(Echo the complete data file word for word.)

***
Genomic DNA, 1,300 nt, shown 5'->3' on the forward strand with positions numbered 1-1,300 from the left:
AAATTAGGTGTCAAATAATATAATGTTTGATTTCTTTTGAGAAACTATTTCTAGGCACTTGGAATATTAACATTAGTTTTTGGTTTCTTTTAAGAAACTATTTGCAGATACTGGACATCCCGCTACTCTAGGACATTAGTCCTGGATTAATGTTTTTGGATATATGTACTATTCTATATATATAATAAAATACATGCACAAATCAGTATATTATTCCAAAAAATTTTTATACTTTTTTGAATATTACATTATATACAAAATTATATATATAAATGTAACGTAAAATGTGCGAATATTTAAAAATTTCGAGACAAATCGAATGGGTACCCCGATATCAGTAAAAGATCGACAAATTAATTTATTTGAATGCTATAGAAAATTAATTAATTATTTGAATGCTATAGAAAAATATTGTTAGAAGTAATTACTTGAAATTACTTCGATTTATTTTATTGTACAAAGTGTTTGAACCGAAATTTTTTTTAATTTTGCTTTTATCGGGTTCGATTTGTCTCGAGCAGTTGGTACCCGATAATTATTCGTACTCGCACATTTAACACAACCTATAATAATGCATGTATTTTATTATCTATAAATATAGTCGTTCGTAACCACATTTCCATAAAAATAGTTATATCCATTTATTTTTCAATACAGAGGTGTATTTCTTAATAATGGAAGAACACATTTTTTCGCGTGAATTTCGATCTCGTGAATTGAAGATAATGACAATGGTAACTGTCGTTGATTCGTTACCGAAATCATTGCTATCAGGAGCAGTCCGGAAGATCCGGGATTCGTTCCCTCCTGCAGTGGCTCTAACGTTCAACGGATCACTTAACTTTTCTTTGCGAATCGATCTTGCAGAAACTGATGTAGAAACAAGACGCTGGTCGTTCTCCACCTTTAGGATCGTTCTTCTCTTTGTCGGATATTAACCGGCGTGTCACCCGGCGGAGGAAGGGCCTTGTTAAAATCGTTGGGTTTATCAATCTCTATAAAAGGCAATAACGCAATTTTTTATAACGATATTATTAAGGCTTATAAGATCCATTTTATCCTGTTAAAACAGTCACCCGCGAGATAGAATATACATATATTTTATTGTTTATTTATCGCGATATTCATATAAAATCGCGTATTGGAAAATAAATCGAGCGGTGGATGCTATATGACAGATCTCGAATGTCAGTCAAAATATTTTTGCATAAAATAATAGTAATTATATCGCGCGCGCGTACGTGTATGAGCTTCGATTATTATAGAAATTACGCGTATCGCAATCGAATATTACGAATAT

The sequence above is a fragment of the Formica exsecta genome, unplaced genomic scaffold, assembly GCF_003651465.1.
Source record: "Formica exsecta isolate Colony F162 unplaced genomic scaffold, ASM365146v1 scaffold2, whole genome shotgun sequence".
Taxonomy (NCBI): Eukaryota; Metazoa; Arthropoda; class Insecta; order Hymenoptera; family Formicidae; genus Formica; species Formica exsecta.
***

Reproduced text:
Genomic DNA, 1,300 nt, shown 5'->3' on the forward strand with positions numbered 1-1,300 from the left:
AAATTAGGTGTCAAATAATATAATGTTTGATTTCTTTTGAGAAACTATTTCTAGGCACTTGGAATATTAACATTAGTTTTTGGTTTCTTTTAAGAAACTATTTGCAGATACTGGACATCCCGCTACTCTAGGACATTAGTCCTGGATTAATGTTTTTGGATATATGTACTATTCTATATATATAATAAAATACATGCACAAATCAGTATATTATTCCAAAAAATTTTTATACTTTTTTGAATATTACATTATATACAAAATTATATATATAAATGTAACGTAAAATGTGCGAATATTTAAAAATTTCGAGACAAATCGAATGGGTACCCCGATATCAGTAAAAGATCGACAAATTAATTTATTTGAATGCTATAGAAAATTAATTAATTATTTGAATGCTATAGAAAAATATTGTTAGAAGTAATTACTTGAAATTACTTCGATTTATTTTATTGTACAAAGTGTTTGAACCGAAATTTTTTTTAATTTTGCTTTTATCGGGTTCGATTTGTCTCGAGCAGTTGGTACCCGATAATTATTCGTACTCGCACATTTAACACAACCTATAATAATGCATGTATTTTATTATCTATAAATATAGTCGTTCGTAACCACATTTCCATAAAAATAGTTATATCCATTTATTTTTCAATACAGAGGTGTATTTCTTAATAATGGAAGAACACATTTTTTCGCGTGAATTTCGATCTCGTGAATTGAAGATAATGACAATGGTAACTGTCGTTGATTCGTTACCGAAATCATTGCTATCAGGAGCAGTCCGGAAGATCCGGGATTCGTTCCCTCCTGCAGTGGCTCTAACGTTCAACGGATCACTTAACTTTTCTTTGCGAATCGATCTTGCAGAAACTGATGTAGAAACAAGACGCTGGTCGTTCTCCACCTTTAGGATCGTTCTTCTCTTTGTCGGATATTAACCGGCGTGTCACCCGGCGGAGGAAGGGCCTTGTTAAAATCGTTGGGTTTATCAATCTCTATAAAAGGCAATAACGCAATTTTTTATAACGATATTATTAAGGCTTATAAGATCCATTTTATCCTGTTAAAACAGTCACCCGCGAGATAGAATATACATATATTTTATTGTTTATTTATCGCGATATTCATATAAAATCGCGTATTGGAAAATAAATCGAGCGGTGGATGCTATATGACAGATCTCGAATGTCAGTCAAAATATTTTTGCATAAAATAATAGTAATTATATCGCGCGCGCGTACGTGTATGAGCTTCGATTATTATAGAAATTACGCGTATCGCAATCGAATATTACGAATAT

The sequence above is a fragment of the Formica exsecta genome, unplaced genomic scaffold, assembly GCF_003651465.1.
Source record: "Formica exsecta isolate Colony F162 unplaced genomic scaffold, ASM365146v1 scaffold2, whole genome shotgun sequence".
Taxonomy (NCBI): Eukaryota; Metazoa; Arthropoda; class Insecta; order Hymenoptera; family Formicidae; genus Formica; species Formica exsecta.